"Khan Khanne": Jean-Luc Godard's videoletter to Cannes' president Gilles Jacob: a testament for tomorrow's cinema.
A pioneer of the Nouvelle Vague, Jean- Luc Godard had a huge influence on modern cinema, givig it a peculiar direction – one of the possible ones – which was already contained in its premise: to maintain a relationship of “ironic inversion” with reality. Before directing, Godard was in fact a ethnology student and a critic for the most famous French magazine Les Cahiers du cinéma. His approach to cinema accurately reflects his interest in the film form as interpretation, expression / mimesis, construction of social reality within its imaginary and desires. His was a kind of “militant” metacinema – a must be of the cinema – that has always contained “in filigree” a reflection on the seventh art in general. Hence his persistent curiosity to explore the immense possibilities of the visual medium that has become, over the years, even more radical, complacent and amused. You could almost say that asfor Hegel “Philosophy is its own time raised to the level of thought”, for Godard “cinema was” – and probably still is – “its own time raised to the level of images”.
This year, Godard was at Cannes with his controvertial film Adieu au Langage, but he canceled at the last minute his participation at the press conference. Unpredictable as usual, he sent a video letter to festival president Gilles Jacob and artistic director Thierry Fremaux, to “justify ” his absence. The result is a kind of video-testament – some sort of extension or a prelude to the film premiered at Cannes – that indicates its intention starting from the title “Khan Khanne – Sélection Naturelle”: to back off from contemporary cinema (“the present is dead,” says one of the characters in Adieu au Langage), to which he probably does not feel “adapted” anymore, to give space to new battles for new warriors. Not before expressing a last thought, perhaps with the desire that it’ll last forever. An irreverent, cryptic and provocative video in which Godard reads his enigmatic letter while alternating excerpts from some of his films (Alphaville, King Lear) to random film footage, regularly cadenced by quotes from Jacques Prevert and Hannah Arendt. The video also feature an old militant song by Alfredo Bandelli, “Violence “, linked to the 60s-70s youth protest movements, which reads: “Violence, violence, violence, rebellion, and those who hesitate this time, will fight with us tomorrow.” Sadly ironic.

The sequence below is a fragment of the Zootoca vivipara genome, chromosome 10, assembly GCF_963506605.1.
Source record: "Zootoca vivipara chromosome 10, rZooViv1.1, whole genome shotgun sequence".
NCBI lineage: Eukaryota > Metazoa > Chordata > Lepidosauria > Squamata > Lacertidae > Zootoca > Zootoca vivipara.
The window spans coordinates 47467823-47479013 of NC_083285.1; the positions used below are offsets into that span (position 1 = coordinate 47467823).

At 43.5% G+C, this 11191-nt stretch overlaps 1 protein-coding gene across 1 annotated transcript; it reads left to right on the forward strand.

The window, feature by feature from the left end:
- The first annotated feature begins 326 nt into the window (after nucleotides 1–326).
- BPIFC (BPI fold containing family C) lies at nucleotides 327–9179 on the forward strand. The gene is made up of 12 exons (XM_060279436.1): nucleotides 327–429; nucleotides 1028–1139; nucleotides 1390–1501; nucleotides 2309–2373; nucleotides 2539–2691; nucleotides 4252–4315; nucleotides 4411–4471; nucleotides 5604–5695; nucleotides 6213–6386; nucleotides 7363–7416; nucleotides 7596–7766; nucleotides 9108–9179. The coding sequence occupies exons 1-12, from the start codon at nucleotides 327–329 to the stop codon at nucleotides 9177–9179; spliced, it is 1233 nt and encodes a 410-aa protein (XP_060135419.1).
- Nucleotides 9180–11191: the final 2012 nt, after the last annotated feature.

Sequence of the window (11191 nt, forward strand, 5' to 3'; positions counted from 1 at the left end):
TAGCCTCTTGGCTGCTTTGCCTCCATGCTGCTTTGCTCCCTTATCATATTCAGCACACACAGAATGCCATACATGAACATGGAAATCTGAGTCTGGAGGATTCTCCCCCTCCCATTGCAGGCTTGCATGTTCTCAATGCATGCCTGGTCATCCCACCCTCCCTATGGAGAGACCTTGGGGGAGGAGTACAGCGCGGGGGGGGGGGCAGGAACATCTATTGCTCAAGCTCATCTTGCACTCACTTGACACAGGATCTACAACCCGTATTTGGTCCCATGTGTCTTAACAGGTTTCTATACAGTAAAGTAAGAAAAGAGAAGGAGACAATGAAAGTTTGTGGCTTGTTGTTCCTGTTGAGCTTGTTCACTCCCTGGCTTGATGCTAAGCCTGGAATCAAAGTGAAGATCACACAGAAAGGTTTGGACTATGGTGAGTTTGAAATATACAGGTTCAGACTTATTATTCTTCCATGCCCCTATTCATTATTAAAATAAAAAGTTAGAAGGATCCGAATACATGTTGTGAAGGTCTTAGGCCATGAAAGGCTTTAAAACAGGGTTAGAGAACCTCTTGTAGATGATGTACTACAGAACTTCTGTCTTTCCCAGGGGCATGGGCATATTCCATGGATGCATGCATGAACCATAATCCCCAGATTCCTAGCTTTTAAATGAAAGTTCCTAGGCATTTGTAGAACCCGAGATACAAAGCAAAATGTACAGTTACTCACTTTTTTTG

This video is not only an almost posthumous reflection on cinema and the hyperbolic end of (its) language, but also an act of love for this amazing invention of human intelligence and mind. It reminds us of some of the works that we have watched this year at the 60th International Shortfilm Festival of Oberhausen – about which we talked in a previous article – the oldest and most experimental short film event in the world, and the birthplace of New German Cinema in the 60s. The theme this year was “Memories Can not Wait – Film without film” that posed a question as bold as fundamental: what about cinema when its key element, the film, is absent? It is no coincidence that this question emerges today from several directions just as the highest evolution of cinema and visual arts coincides with their saturation and exhaustion. Therefore it set an intellectual challenge through the presentation of few “underground shortfilms” without specific addresses, and so reawakening the question about cinema as a whole, both in formal and substantial term. A challenge addressed by Godard himself already in the 60s when he theorized the “short-form” as “anti- cinema”, a type of antibody that forces the directors to prove their worth.